Martin emphasised that the Challenge is ‘A visionary path to a regenerative future’. Whereas other standards are focused on doing ‘less bad,’ the Living Building Challenge is based on the philosophy of doing more good, that is, restorative sustainability. We should no longer be satisfied with creating buildings that have negative impacts however small they may be, but look to create buildings, structures, and communities that contribute back to the environment and nature.
The Living Building Challenge uses a less technical, but more powerful, softer language than most standards, and puts topics such as beauty, education and biophilic design back into the equation.
Many present commented that a welcomed aspect was the inclusion of ‘health, happiness, beauty, nature’ within the standard.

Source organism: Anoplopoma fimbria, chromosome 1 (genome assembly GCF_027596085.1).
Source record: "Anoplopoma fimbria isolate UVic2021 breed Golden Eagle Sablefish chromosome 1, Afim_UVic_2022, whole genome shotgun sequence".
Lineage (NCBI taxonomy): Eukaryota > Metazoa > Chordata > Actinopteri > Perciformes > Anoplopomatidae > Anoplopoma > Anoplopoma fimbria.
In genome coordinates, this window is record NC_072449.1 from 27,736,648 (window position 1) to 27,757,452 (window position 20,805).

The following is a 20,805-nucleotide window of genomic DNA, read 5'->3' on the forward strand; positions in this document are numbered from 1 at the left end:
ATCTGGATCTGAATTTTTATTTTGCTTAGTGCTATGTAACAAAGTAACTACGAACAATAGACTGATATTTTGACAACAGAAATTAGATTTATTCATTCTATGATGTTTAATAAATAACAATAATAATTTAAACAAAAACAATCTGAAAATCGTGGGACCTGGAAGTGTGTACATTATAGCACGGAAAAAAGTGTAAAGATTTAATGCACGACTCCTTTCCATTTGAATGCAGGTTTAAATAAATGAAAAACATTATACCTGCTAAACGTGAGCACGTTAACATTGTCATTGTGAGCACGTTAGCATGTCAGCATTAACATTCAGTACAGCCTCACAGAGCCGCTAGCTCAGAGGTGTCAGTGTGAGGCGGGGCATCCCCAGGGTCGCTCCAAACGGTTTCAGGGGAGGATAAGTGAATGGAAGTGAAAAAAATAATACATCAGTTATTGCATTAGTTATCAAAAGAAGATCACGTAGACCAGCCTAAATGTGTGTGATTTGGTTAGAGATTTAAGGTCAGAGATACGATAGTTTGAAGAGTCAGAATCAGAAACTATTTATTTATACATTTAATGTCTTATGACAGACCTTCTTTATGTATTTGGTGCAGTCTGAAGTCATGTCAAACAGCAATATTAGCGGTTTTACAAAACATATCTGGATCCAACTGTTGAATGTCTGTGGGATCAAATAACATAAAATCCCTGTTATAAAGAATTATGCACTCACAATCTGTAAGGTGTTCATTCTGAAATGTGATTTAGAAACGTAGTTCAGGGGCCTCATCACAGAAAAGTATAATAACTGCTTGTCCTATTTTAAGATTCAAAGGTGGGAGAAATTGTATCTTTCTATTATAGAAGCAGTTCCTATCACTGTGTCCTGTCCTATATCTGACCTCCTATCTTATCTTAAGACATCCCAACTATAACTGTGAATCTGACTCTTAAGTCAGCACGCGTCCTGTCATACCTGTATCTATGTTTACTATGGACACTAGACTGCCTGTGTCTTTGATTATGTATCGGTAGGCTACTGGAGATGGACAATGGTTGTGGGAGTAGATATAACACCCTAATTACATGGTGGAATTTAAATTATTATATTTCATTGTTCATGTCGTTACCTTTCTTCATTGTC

Indeed the standard uses a metaphor of a flower, with seven petals, each of which comprises of several imperatives, 20 in total. All of these must be met in order to obtain full certification and the status of a Living Building. We heard there are currently 201 registered projects worldwide.
We are currently the only collaborative in the UK, however, we will be sharing this status with London due to launch in the spring and interest is growing elsewhere across the country.
During 2015 we will explore each of the Petals individually through workshops which will be held on the second Wednesday of each month, before the Green Vision evening and half day sessions. The timetable will be:
February 11th – Place
March 11th –Water
April 22nd – Energy
May 13th – Health and Happiness
June 10th – Materials
July 8th – Equity
Aug – Beauty and Education
To drive these workshops, we are looking for ‘champions’ to head each ‘petal’. If you feel that you are an expert on any of the standard areas, or passionate about specific imperatives, or just want to get involved please send us an email at CKEEvents@leedsbeckett.ac.uk